Shortly after watching Luis Suarez's latest star turn against Wigan Athletic, Werner was in the mood to make a more forthright pledge to those seeking a guarantee of Fenway Sports Group's intentions.
He said there is no prospect, either in the immediate or long-term, of the club's weekly match-winner Suarez being sold. "Absolutely not," said Werner. "He's a beautiful player to watch and, as a Liverpool fan, I hope I'm watching him for many years to come. We made a long-term contract with him and we are going to see a lot of his play at Liverpool."
Every time Werner or principal owner John Henry venture across the Atlantic, one imagines them in their fire-fighting costume, arriving at the Shankly Gates and asking stewards for the directions to the latest inferno that needs extinguishing. The blaze of publicity surrounding Suarez's future is not of their making, but it does no harm to occasionally offer public assurance in the face of the more scurrilous rumours that FSG would cash in for the right price.
Liverpool supporters have been in the market for more promise and less 'under delivery' over the last few months - particularly on the issue of player recruitment - and FSG are in territory where the goodwill for not being Tom Hicks and George Gillett has somewhat run its course.
Despite the win here, the need for Liverpool to buy rather than sell in January is apparent. Werner robustly confirmed Liverpool's plans.
"Our intention is to strengthen, but actions will speak louder than words," he said. "We are playing better and better each week. We have made some mistakes in the past but our intention is to deliver, strengthen the squad and move forward. We know January is a challenging time and I don't want to say we've got x or y but, hopefully, the fans will be pleased with what we do accomplish."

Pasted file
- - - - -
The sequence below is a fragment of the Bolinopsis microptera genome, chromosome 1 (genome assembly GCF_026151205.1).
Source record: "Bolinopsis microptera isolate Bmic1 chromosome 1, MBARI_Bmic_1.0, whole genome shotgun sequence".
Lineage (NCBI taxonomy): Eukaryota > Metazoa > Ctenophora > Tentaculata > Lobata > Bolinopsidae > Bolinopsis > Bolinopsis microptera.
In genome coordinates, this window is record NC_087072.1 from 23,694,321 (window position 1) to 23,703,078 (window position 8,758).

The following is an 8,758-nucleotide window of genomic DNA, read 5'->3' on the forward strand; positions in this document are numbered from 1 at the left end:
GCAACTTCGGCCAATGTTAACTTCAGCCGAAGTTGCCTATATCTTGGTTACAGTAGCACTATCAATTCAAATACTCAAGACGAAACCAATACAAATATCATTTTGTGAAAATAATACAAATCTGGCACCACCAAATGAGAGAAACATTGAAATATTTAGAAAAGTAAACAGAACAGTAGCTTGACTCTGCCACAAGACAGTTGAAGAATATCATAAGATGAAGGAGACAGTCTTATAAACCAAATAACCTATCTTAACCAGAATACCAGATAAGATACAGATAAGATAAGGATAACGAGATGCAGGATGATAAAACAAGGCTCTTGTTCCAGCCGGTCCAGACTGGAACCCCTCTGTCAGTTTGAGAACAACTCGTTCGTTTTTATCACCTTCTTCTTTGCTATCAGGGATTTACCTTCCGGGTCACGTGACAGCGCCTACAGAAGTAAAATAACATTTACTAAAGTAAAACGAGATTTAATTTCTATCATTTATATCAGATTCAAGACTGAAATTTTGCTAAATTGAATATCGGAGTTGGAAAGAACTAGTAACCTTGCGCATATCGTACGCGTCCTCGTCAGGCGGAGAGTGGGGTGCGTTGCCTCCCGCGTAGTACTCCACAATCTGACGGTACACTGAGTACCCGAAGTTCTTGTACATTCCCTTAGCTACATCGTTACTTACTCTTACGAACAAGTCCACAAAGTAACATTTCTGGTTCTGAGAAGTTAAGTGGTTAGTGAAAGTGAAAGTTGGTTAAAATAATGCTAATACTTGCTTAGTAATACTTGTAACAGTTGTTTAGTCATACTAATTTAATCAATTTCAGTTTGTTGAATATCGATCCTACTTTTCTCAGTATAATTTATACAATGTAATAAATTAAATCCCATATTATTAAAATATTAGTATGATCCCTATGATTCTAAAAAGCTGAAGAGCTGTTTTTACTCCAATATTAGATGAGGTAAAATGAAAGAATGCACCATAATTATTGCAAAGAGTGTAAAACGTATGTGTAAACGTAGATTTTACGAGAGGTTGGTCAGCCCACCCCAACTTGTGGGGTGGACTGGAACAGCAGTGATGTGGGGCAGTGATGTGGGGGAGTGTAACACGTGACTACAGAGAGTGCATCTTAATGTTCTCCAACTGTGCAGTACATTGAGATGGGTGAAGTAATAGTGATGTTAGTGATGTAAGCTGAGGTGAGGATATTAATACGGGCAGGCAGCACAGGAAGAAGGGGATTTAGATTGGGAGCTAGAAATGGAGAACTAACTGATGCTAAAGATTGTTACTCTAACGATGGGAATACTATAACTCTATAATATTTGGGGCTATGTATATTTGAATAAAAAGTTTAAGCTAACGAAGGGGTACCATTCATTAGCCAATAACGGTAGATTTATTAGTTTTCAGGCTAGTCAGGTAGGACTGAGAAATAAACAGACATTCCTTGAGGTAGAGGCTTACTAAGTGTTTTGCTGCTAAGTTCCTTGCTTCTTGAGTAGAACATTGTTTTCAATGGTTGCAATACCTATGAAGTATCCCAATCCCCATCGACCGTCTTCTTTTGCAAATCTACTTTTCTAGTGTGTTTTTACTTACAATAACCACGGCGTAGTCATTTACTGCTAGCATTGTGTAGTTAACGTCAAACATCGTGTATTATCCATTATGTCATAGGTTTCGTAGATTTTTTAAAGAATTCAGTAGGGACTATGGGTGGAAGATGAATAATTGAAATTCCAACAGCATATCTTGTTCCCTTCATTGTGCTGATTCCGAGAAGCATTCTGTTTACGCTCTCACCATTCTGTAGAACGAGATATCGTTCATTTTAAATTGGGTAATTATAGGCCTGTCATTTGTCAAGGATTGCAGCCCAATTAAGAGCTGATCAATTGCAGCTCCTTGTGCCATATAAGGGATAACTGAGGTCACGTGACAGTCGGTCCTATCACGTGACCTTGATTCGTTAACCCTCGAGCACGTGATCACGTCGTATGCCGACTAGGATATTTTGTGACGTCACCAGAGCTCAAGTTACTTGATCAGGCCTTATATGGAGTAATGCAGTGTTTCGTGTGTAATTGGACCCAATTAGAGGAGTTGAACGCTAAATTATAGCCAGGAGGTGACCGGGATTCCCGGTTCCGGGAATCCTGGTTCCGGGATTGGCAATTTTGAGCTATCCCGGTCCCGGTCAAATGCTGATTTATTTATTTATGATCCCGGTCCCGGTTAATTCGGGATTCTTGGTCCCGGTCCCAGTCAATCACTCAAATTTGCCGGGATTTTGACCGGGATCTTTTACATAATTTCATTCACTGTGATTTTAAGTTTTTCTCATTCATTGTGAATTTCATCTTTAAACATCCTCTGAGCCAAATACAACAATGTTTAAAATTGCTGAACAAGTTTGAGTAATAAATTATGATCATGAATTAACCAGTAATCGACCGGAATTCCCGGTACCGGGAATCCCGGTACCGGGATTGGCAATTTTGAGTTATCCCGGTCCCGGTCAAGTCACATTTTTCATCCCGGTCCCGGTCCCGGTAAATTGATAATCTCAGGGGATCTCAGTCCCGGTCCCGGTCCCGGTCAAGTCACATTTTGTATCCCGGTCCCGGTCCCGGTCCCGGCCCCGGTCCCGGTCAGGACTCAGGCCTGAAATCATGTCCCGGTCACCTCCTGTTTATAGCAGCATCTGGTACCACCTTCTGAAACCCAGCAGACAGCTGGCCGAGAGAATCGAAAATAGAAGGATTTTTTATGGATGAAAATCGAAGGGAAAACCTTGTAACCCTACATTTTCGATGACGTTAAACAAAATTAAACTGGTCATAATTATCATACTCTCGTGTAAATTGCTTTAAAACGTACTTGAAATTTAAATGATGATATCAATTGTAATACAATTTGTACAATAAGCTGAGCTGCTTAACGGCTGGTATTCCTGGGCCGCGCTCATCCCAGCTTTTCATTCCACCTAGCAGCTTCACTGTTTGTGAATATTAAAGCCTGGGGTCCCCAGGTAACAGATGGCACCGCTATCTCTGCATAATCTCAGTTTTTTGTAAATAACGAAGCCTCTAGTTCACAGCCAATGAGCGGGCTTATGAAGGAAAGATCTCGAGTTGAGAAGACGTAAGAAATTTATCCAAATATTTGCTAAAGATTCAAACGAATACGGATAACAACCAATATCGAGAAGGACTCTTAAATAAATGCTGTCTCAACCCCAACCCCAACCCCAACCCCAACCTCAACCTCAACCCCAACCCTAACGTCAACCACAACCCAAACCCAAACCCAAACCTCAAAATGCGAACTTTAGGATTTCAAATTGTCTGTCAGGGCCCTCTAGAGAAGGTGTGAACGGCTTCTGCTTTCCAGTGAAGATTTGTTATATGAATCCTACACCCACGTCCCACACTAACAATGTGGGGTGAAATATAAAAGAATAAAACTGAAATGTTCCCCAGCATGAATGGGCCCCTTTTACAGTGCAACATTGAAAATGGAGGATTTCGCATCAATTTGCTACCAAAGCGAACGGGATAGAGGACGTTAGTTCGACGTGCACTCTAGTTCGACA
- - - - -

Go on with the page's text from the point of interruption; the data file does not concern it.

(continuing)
As a Los Angeles television and film producer, Werner can watch Suarez and appreciate the box-office appeal of a charismatic leading man. He must be tempted to ask the club's marketing department to add a 'double O' in front of Suarez's No??7. The Uruguayan is the man with the golden touch, granted a licence to thrill, consistently intervening to prevent Liverpool's sky falling in.
Suarez's double, Raheem Sterling's excellent second half and Jose Enrique's reinvention as a goalscoring left winger extended an unbeaten streak in the league to seven. Sterling, who created two of the goals, also has admirers hoping to demolish Liverpool's reputation as a club who can fulfil the ambitions of their best players. "Raheem is in a real good place here," said manager Brendan Rodgers. "He will tie down himself to a new contract because he wants to be here and he can be a great here."
It was against Wigan last season Sterling made his debut, a late substitute in a defeat that assisted Kenny Dalglish's demise and earned Roberto Martinez a Liverpool job interview. "I can see huge, huge progress," said Martinez. "When we saw him that day a year ago, you could see the real potential."
Wigan fancied their chances of a repeat victory at half-time, but Jean Beausejour's poor pass enabled Sterling to feed Suarez on 47 minutes and it could have been a rout afterwards. Martinez's mood darkened when he discovered Ben Watson suffered a broken leg after colliding with Sterling in the first half. There was no blame attached to the Liverpool youngster, who later apologised.
In the end it was a comfortable home victory, Werner able to return to the United States to prepare for the next, inevitable bout of fire-fighting when the transfer window opens.